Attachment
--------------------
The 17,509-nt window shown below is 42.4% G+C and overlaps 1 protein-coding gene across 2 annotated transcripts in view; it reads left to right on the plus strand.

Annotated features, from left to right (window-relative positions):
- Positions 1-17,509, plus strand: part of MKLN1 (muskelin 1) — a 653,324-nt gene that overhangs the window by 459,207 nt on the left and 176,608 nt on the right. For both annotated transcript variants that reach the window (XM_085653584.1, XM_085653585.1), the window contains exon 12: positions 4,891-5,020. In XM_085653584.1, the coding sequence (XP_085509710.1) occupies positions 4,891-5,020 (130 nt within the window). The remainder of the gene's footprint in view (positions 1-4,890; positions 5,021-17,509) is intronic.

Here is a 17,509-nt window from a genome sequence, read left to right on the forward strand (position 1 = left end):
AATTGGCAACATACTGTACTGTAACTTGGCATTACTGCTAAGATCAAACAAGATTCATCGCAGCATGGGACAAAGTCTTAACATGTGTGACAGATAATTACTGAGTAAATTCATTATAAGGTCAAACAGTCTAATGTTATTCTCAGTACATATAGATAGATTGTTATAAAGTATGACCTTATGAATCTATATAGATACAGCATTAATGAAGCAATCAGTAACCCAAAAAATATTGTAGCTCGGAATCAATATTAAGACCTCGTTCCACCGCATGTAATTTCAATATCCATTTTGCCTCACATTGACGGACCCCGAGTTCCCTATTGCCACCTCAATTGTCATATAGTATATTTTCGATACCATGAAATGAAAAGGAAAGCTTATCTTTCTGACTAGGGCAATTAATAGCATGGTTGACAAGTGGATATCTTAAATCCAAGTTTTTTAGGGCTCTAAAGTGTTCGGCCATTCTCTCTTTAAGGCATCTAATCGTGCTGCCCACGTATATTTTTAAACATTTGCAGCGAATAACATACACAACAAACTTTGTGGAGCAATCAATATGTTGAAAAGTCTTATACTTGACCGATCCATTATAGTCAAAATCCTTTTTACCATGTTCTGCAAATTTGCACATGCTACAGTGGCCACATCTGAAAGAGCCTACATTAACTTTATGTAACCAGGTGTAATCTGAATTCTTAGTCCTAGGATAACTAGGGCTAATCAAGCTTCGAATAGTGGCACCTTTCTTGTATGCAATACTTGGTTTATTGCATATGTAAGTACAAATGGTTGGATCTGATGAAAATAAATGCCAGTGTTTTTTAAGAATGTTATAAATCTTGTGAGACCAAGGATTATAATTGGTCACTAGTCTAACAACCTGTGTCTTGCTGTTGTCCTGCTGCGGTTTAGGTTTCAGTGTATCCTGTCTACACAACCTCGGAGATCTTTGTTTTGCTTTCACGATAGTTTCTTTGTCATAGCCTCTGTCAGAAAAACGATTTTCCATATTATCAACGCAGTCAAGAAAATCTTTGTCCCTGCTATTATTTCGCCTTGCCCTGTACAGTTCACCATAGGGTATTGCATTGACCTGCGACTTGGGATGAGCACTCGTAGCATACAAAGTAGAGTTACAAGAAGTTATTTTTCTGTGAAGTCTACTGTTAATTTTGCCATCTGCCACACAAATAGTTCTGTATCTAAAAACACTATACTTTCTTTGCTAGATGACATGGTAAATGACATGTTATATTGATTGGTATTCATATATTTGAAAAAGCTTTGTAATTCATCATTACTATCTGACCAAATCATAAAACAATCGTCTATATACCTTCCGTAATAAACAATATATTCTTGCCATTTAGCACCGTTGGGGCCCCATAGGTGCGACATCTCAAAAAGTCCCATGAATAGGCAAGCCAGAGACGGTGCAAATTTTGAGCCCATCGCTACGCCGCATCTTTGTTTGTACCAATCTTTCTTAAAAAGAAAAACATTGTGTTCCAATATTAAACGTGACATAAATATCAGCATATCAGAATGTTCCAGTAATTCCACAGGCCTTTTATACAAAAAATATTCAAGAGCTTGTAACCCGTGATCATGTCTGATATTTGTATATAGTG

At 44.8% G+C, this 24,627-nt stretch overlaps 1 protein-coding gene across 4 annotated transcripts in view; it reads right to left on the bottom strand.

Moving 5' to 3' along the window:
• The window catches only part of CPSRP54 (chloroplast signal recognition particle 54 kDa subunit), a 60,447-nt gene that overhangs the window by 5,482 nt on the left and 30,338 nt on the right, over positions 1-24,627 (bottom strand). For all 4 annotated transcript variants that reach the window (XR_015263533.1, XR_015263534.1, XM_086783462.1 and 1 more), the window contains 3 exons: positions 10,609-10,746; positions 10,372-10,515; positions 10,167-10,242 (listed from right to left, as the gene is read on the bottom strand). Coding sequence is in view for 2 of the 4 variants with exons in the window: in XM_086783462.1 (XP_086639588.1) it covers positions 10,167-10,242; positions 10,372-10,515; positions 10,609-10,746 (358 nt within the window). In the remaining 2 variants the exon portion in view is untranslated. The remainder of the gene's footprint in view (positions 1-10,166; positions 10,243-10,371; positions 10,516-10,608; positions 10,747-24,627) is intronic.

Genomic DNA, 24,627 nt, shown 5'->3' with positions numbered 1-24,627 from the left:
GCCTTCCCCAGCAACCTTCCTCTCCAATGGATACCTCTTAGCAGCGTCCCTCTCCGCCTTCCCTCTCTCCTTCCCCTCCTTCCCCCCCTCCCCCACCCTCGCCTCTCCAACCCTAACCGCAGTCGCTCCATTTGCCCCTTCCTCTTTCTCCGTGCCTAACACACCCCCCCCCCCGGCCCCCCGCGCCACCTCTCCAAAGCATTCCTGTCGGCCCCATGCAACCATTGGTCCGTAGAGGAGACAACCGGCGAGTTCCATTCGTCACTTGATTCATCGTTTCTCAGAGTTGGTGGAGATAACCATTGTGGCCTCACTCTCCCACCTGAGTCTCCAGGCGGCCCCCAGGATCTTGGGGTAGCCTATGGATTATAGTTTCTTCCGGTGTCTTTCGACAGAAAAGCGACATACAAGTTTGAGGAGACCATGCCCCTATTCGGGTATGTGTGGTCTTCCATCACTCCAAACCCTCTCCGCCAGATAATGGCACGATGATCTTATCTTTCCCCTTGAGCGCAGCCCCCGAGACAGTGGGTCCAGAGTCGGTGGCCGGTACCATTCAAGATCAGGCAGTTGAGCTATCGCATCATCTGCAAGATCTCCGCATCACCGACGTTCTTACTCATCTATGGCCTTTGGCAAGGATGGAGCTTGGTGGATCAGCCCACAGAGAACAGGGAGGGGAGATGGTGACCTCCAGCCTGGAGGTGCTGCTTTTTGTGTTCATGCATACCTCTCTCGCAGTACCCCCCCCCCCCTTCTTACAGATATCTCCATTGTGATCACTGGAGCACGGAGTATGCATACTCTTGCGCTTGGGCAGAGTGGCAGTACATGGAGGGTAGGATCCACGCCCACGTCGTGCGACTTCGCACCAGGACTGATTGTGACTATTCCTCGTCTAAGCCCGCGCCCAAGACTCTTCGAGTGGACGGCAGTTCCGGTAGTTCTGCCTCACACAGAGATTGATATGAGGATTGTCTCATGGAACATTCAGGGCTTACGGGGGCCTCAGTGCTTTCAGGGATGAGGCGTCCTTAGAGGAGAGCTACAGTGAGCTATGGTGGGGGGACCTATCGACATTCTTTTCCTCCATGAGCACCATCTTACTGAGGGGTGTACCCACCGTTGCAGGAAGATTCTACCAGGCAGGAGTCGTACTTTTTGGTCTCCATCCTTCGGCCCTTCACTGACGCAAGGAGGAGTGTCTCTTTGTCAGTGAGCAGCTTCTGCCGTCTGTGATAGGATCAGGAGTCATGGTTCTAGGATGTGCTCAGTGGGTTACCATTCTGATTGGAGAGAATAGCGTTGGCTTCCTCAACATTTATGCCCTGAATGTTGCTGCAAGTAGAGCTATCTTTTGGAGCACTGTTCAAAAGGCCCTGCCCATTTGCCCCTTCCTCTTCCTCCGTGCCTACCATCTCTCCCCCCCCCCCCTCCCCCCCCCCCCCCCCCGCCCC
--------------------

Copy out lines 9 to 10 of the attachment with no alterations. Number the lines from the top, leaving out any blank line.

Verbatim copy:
Genomic DNA, 24,627 nt, shown 5'->3' with positions numbered 1-24,627 from the left:
GCCTTCCCCAGCAACCTTCCTCTCCAATGGATACCTCTTAGCAGCGTCCCTCTCCGCCTTCCCTCTCTCCTTCCCCTCCTTCCCCCCCTCCCCCACCCTCGCCTCTCCAACCCTAACCGCAGTCGCTCCATTTGCCCCTTCCTCTTTCTCCGTGCCTAACACACCCCCCCCCCCGGCCCCCCGCGCCACCTCTCCAAAGCATTCCTGTCGGCCCCATGCAACCATTGGTCCGTAGAGGAGACAACCGGCGAGTTCCATTCGTCACTTGATTCATCGTTTCTCAGAGTTGGTGGAGATAACCATTGTGGCCTCACTCTCCCACCTGAGTCTCCAGGCGGCCCCCAGGATCTTGGGGTAGCCTATGGATTATAGTTTCTTCCGGTGTCTTTCGACAGAAAAGCGACATACAAGTTTGAGGAGACCATGCCCCTATTCGGGTATGTGTGGTCTTCCATCACTCCAAACCCTCTCCGCCAGATAATGGCACGATGATCTTATCTTTCCCCTTGAGCGCAGCCCCCGAGACAGTGGGTCCAGAGTCGGTGGCCGGTACCATTCAAGATCAGGCAGTTGAGCTATCGCATCATCTGCAAGATCTCCGCATCACCGACGTTCTTACTCATCTATGGCCTTTGGCAAGGATGGAGCTTGGTGGATCAGCCCACAGAGAACAGGGAGGGGAGATGGTGACCTCCAGCCTGGAGGTGCTGCTTTTTGTGTTCATGCATACCTCTCTCGCAGTACCCCCCCCCCCCTTCTTACAGATATCTCCATTGTGATCACTGGAGCACGGAGTATGCATACTCTTGCGCTTGGGCAGAGTGGCAGTACATGGAGGGTAGGATCCACGCCCACGTCGTGCGACTTCGCACCAGGACTGATTGTGACTATTCCTCGTCTAAGCCCGCGCCCAAGACTCTTCGAGTGGACGGCAGTTCCGGTAGTTCTGCCTCACACAGAGATTGATATGAGGATTGTCTCATGGAACATTCAGGGCTTACGGGGGCCTCAGTGCTTTCAGGGATGAGGCGTCCTTAGAGGAGAGCTACAGTGAGCTATGGTGGGGGGACCTATCGACATTCTTTTCCTCCATGAGCACCATCTTACTGAGGGGTGTACCCACCGTTGCAGGAAGATTCTACCAGGCAGGAGTCGTACTTTTTGGTCTCCATCCTTCGGCCCTTCACTGACGCAAGGAGGAGTGTCTCTTTGTCAGTGAGCAGCTTCTGCCGTCTGTGATAGGATCAGGAGTCATGGTTCTAGGATGTGCTCAGTGGGTTACCATTCTGATTGGAGAGAATAGCGTTGGCTTCCTCAACATTTATGCCCTGAATGTTGCTGCAAGTAGAGCTATCTTTTGGAGCACTGTTCAAAAGGCCCTGCCCATTTGCCCCTTCCTCTTCCTCCGTGCCTACCATCTCTCCCCCCCCCCCCTCCCCCCCCCCCCCCCCCGCCCC